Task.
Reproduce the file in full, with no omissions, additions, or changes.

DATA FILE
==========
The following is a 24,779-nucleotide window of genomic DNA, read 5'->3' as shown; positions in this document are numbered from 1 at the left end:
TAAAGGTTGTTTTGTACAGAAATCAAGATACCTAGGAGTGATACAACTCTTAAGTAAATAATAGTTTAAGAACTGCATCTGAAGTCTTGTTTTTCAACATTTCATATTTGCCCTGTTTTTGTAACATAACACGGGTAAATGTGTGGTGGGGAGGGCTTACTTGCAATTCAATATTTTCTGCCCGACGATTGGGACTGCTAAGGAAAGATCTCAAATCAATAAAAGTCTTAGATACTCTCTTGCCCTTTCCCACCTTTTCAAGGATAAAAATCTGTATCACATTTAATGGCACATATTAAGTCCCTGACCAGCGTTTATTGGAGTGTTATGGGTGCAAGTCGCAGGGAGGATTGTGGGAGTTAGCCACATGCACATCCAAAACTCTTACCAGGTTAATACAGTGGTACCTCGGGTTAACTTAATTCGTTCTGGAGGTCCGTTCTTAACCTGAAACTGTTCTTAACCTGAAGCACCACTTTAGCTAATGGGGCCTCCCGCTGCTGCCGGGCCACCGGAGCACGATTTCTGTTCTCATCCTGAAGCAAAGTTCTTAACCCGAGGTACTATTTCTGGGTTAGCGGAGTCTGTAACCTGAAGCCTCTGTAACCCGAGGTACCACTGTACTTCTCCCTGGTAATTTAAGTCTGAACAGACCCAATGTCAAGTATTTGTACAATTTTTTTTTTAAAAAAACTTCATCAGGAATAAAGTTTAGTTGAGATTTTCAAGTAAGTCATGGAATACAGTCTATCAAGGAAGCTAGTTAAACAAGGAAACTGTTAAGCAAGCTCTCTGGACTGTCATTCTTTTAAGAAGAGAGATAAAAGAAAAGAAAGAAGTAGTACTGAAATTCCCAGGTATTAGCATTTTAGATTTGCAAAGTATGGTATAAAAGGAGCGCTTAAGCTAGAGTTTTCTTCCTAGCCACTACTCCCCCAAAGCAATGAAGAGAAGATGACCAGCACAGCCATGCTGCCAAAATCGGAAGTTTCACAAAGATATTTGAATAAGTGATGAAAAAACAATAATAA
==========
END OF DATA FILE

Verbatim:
The following is a 24,779-nucleotide window of genomic DNA, read 5'->3' as shown; positions in this document are numbered from 1 at the left end:
TAAAGGTTGTTTTGTACAGAAATCAAGATACCTAGGAGTGATACAACTCTTAAGTAAATAATAGTTTAAGAACTGCATCTGAAGTCTTGTTTTTCAACATTTCATATTTGCCCTGTTTTTGTAACATAACACGGGTAAATGTGTGGTGGGGAGGGCTTACTTGCAATTCAATATTTTCTGCCCGACGATTGGGACTGCTAAGGAAAGATCTCAAATCAATAAAAGTCTTAGATACTCTCTTGCCCTTTCCCACCTTTTCAAGGATAAAAATCTGTATCACATTTAATGGCACATATTAAGTCCCTGACCAGCGTTTATTGGAGTGTTATGGGTGCAAGTCGCAGGGAGGATTGTGGGAGTTAGCCACATGCACATCCAAAACTCTTACCAGGTTAATACAGTGGTACCTCGGGTTAACTTAATTCGTTCTGGAGGTCCGTTCTTAACCTGAAACTGTTCTTAACCTGAAGCACCACTTTAGCTAATGGGGCCTCCCGCTGCTGCCGGGCCACCGGAGCACGATTTCTGTTCTCATCCTGAAGCAAAGTTCTTAACCCGAGGTACTATTTCTGGGTTAGCGGAGTCTGTAACCTGAAGCCTCTGTAACCCGAGGTACCACTGTACTTCTCCCTGGTAATTTAAGTCTGAACAGACCCAATGTCAAGTATTTGTACAATTTTTTTTTTAAAAAAACTTCATCAGGAATAAAGTTTAGTTGAGATTTTCAAGTAAGTCATGGAATACAGTCTATCAAGGAAGCTAGTTAAACAAGGAAACTGTTAAGCAAGCTCTCTGGACTGTCATTCTTTTAAGAAGAGAGATAAAAGAAAAGAAAGAAGTAGTACTGAAATTCCCAGGTATTAGCATTTTAGATTTGCAAAGTATGGTATAAAAGGAGCGCTTAAGCTAGAGTTTTCTTCCTAGCCACTACTCCCCCAAAGCAATGAAGAGAAGATGACCAGCACAGCCATGCTGCCAAAATCGGAAGTTTCACAAAGATATTTGAATAAGTGATGAAAAAACAATAATAA